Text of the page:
Order denying defendants' motion for summary judgement dismissing plaintiff's battery claim (count IV)

3 March 2003



IN THE CIRCUIT COURT FOR THE SIXTH JUDICIAL CIRCUIT
IN AND FOR PINELLAS COUNTY, FLORIDA
		
ESTATE OF LISA MCPHERSON, by and		
through the Personal Representative,	
DELL LIEBREICH

Plaintiff,	Case No. 00-5682-11	
vs. 
CHURCH OF SCIENTOLOGY FLAG SERVICE ORGANIZATION, 
JANIS JOHNSON, ALAIN KARTUZINSKI, and
DAVID HOUGHTON, D.D.S.

Defendants.

ORDER DENYING DEFENDANT'S MOTION FOR SUMMARY
JUDGMENT DISMISSING PLAINTIFF'S BATTERY CLAIM
(COUNT IV)

This cause came on to be heard on Defendants' Motion for Summary Judgment
Dismissing Plaintiff's Battery Claim, and Supporting Memorandum filed on
or about September 23, 2002. The Plaintiff filed her Plaintiff’s Reply to
the Defendants' Motion for Summary Judgment of Battery in December, 2002.
Later, both sides agreed that this court could decide this motion without
the need of any further hearing. This court being fully advised, finds as
follows:

Battery is an intentional tort. Thus, I agree with both the plaintiff and
the defendants that no act of negligence, whether simple, gross or culpable,
gives rise to the tort of battery. This court did not see any acts of negligence
raised in the factual allegations of Count IV of the Plaintiff's complaint.
However, the plaintiffs use of the words, "in reckless ...disregard for the
rights and safety of Lisa McPherson" in [paragraph] 46 of the plaintiff's
complaint, sounds of negligence, and as such, is stricken. The jury will
be instructed that only intentional acts are actionable and compensable as
a battery.

 

	Plaintiff's complaint identifies the acts of battery for which she is seeking
compensatory and punitive damages. They are, (1) "non-consensual physical
contact", (2) "non-consensual restraint", (3) "use of an irrigating
syringe to force pseudo-medication concoctions down her throat", and
(4) "forced injections or other delivery of illegally obtained prescription
medications and other substances". Each of these alleged acts could constitute
the tort of battery.
	Since civil and criminal battery is synonymous, the standard jury instructions
in criminal cases are instructive. A battery can occur when a defendant either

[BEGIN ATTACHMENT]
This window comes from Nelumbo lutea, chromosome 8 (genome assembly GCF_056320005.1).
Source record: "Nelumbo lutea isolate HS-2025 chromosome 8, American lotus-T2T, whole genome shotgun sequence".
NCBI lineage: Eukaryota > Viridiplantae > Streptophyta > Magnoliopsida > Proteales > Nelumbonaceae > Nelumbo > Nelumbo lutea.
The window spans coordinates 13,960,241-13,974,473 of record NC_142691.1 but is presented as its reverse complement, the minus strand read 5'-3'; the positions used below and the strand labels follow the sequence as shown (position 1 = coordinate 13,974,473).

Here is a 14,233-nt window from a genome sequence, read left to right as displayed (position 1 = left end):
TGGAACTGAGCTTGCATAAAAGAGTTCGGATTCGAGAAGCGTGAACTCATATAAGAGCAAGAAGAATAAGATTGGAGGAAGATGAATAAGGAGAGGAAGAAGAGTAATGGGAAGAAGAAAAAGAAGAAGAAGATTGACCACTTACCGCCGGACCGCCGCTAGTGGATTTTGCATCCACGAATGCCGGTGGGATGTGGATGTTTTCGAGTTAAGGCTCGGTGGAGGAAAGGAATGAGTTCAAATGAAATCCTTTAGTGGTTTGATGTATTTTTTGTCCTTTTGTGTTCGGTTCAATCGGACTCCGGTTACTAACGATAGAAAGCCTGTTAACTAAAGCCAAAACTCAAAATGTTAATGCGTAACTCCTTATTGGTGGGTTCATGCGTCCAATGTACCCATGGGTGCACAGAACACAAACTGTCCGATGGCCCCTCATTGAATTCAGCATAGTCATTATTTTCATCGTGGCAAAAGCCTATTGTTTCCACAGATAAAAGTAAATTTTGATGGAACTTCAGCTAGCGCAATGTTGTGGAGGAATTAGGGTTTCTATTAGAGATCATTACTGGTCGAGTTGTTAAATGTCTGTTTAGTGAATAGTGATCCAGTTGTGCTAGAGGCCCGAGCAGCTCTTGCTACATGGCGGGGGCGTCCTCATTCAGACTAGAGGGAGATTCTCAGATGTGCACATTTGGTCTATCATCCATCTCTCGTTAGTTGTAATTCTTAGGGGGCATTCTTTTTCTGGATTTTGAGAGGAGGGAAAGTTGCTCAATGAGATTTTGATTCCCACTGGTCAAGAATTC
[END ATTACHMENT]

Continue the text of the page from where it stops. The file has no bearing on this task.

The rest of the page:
(a) intentionally touches or strikes a victim against his or her will or
(b) intentionally causes bodily harm to a victim. Fl. Stat. 784.03, and
the standard jury instructions used in criminal cases.. What can be readily
seen is that there are issues of the defendant's intent and the victim's
consent. Issues of both intent and consent are issues of fact for a jury,
and generally, cannot be resolved by a motion for summary judgment. In this
case, both intent and consent are in dispute. Therefore, these issues cannot
be resolved by way of summary judgment.

Neither the First Amendment nor RFRA permits a church to commit either the
criminal act or intentional tort of battery on one of their parishioners.
The state of Florida has a compelling state interest in prohibiting a church
from intentionally causing bodily harm to its members and from intentionally
touching or striking them without their consent.

Finally, the facts regarding all of the alleged acts of battery that are
alleged in plaintiff's Count IV are in dispute, and cannot, therefore, be
resolved, in part or in whole, in this motion for summary judgment. Accordingly,
it is

ORDERED AND ADJUDGED that the Defendants' Motion for Summary Judgment Dismissing
Plaintiff's Battery Claim (Count IV) is denied.

DONE AND ORDERED in St. Petersburg, Pinellas County, Florida this 3rd day
of March, 2003.

[signed]
Susan F. Schaeffer, Circuit Judge



To Life and Death of Lisa McPherson